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ARS Home » Pacific West Area » Corvallis, Oregon » Horticultural Crops Research Unit » Research » Publications at this Location » Publication #362702

Research Project: Biologically-based Management of Arthropod Pests in Small Fruit and Nursery Crops

Location: Horticultural Crops Research Unit

Title: Neuropeptides and peptide hormones identified in codling moth, Cydia pomonella (Lepidoptera: Tortricidae)

item Garczynski, Stephen
item HENDRICKSON, CHRISTOPHER - Washington State University
item HARPER, ARTEMUS - Washington State University
item Unruh, Thomas
item DHINGRA, AMIT - Washington State University
item AHN, SEUNG-JOON - Oregon State University
item Choi, Man-Yeon

Submitted to: Archives of Insect Biochemistry and Physiology
Publication Type: Peer Reviewed Journal
Publication Acceptance Date: 5/21/2019
Publication Date: 7/4/2019
Citation: Garczynski, S.F., Hendrickson, C., Harper, A., Unruh, T.R., Dhingra, A., Ahn, S., Choi, M.Y. 2019. Neuropeptides and peptide hormones identified in codling moth, Cydia pomonella (Lepidoptera: Tortricidae). Archives of Insect Biochemistry and Physiology. 101(4):e21587.

Interpretive Summary: The codling moth, Cydia pomonella (Lepidoptera: Tortricidae), is one of the most important pests of apple and pear in the world. This moth is very difficult to manage, especially if the population has been allowed to build up in orchard fields. Inclusion of sex pheromones for mating disruption into insect pest management (IPM) strategies has reduced reliance on chemical insecticides to control codling moth. Natural volatile compounds including the pear ester, and plant-derived kairomones have been applied for monitoring codling moth populations. However, the current IPM tools are still not enough to reduce moth damage in the field. Recently, advanced insect genomics and proteomics allow to develop a new IPM methods. In the codling moth thus far, the molecular genetics and physiology of this insect remain poorly characterized. Scientists from USDA-ARS in Yakima, WA and Corvallis, OR, Washington State University, and Oregon State University, identified over 50 genes and 120 proteins from this moth using molecular biology techniques. Also, characterized the neuropeptides and peptide hormones with these of other lepidopteran moths. This study reports a broad diversity of putative neuropeptides and peptide hormones of codling moth and highlights those that have major differences or are new to Lepidoptera. This study represents a large body of information that will facilitate future codling moth research to detect these putative peptides, and to determine the biological functions. Because regulatory peptide signaling pathways are good targets for pest control, characterization of the codling moth system can allow for the design of peptide mimic or disruptive agents for use on this and other sibling crop pests.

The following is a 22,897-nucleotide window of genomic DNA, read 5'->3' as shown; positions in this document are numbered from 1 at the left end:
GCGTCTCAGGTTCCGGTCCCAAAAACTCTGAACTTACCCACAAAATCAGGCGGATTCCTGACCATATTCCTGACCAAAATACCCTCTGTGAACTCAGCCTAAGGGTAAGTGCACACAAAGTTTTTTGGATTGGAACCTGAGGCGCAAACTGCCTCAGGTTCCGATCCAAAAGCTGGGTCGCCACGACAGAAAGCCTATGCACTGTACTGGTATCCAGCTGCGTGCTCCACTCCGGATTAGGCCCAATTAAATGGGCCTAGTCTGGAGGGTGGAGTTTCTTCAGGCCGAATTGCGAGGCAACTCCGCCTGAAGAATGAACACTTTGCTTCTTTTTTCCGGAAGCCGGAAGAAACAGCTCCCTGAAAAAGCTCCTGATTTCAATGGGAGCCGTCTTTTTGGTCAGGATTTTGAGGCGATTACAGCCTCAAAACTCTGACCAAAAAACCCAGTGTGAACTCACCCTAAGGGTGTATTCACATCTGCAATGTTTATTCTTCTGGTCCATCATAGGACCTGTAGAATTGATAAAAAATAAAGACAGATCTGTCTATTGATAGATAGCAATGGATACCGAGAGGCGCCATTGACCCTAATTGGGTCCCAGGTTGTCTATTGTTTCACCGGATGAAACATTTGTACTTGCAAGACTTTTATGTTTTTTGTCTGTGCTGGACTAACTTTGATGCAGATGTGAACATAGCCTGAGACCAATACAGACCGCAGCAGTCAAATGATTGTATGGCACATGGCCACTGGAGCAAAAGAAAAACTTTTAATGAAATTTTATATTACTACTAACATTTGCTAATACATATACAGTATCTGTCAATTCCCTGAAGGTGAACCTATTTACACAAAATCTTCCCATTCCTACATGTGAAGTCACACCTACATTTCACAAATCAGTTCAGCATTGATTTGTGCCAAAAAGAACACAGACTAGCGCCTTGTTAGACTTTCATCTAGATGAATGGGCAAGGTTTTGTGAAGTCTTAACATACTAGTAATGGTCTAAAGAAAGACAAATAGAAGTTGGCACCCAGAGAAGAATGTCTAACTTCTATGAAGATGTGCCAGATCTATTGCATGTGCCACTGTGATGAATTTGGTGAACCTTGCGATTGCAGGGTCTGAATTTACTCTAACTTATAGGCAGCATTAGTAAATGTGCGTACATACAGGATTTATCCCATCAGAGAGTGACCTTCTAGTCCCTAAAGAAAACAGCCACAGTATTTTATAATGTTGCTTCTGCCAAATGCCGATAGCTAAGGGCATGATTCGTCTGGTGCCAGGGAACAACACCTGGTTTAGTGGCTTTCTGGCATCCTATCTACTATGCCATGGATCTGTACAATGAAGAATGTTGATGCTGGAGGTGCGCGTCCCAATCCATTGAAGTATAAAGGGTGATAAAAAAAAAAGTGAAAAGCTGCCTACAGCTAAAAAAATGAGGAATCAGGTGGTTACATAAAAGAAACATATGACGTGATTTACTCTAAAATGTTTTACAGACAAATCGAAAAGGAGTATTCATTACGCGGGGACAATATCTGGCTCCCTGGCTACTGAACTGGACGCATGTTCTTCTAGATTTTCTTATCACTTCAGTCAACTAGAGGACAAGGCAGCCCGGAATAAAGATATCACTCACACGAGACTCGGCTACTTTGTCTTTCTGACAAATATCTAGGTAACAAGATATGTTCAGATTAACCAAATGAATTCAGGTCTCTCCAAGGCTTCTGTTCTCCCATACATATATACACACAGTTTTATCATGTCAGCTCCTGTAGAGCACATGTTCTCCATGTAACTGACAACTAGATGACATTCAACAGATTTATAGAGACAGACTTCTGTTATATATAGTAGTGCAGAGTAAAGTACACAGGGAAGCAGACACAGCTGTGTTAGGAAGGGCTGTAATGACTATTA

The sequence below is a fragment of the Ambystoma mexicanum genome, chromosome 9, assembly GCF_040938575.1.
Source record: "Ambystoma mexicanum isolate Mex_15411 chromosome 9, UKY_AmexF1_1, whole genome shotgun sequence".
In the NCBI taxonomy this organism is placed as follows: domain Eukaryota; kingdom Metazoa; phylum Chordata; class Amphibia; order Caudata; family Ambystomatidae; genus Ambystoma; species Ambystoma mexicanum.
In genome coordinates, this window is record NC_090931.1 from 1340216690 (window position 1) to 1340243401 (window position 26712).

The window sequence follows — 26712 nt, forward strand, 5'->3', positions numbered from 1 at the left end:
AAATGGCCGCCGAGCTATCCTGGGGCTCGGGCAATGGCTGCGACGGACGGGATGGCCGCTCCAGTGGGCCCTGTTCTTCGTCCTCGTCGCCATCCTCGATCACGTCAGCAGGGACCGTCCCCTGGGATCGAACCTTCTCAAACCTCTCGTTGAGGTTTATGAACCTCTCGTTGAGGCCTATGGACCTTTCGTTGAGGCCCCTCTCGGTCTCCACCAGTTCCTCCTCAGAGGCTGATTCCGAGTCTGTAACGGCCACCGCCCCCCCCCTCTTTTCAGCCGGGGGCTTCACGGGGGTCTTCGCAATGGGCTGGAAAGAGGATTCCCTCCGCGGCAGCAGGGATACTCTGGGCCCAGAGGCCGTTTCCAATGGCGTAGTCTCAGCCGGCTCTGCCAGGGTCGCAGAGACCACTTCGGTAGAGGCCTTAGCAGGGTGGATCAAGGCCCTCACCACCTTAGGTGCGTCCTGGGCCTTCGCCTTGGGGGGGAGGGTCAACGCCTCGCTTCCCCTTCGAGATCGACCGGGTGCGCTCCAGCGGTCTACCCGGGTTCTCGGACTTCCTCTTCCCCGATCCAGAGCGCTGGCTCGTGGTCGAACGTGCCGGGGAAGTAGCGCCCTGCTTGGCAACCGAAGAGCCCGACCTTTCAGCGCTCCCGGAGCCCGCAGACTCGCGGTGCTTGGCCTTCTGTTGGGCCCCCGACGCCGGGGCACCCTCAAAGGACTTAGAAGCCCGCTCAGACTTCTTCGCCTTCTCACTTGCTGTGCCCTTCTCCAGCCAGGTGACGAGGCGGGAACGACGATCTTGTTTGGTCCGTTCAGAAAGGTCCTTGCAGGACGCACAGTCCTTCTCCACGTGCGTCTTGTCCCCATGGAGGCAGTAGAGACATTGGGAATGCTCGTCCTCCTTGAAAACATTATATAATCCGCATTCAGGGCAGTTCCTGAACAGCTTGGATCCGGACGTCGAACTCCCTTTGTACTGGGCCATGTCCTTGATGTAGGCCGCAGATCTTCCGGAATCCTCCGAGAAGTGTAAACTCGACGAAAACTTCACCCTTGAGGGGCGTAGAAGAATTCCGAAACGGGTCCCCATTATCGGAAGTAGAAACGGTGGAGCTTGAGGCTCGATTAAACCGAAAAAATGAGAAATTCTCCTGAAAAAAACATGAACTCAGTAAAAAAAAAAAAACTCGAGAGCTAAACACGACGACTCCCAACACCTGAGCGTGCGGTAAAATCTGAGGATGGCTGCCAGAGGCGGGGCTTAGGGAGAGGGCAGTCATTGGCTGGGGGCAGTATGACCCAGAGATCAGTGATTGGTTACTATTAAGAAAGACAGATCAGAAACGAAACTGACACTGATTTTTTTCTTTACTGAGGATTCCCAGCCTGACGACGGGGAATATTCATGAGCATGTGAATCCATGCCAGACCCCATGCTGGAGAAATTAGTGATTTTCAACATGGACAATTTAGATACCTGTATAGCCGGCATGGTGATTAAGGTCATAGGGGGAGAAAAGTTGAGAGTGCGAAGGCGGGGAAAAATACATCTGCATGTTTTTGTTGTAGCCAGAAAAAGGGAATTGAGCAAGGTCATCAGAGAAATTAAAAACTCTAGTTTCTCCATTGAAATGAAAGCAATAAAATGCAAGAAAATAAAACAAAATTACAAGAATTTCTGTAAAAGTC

Technical Abstract: The codling moth, Cydia pomonella, is a worldwide pest of pome fruits. Control of this insect is mainly achieved with multiple applications of insecticides and pheromone-based mating disruption. Regulatory peptides including neuropeptides control most physiological functions in insects and their signaling systems represent new targets for development of pest control agents. By data mining sequenced genomes, neuropeptides and peptide hormones complement of several insect species have been identified. The only neuropeptides identified from the codling moth to date are the allatostatin A family. To identify other neuropeptides and peptide hormones from codling moth, we analyzed a head transcriptome and identified 50 transcripts predicted to code for 120 putative processed neuropeptides and peptide hormones. Transcripts were cloned to verify sequences obtained from the transcriptome. As expected, the allatostatin A-family encoding transcript predicted 9 peptides, 7 of these peptides are identical to those previously isolated from codling moth. One of notable sequence differences from the codling neuropeptides revealed the codling moth diapause hormone (DH) is significantly divergent, and not contains WFGPRL sequence of the C-terminal end which has been always conserved in PBAN/DH genes of lepidopteran species to date. In the codling moth, however, the sequence was found in the capa gene. We also identified codling moth orthologs of new or recently discovered insect neuropeptides including two CCHamides, allatostatin CC, RYamides and natalisins. The information provided in this study will benefit future codling moth investigations using peptidoproteomic studies to verify peptide presence and RNAi knockdown studies to determine peptide functions.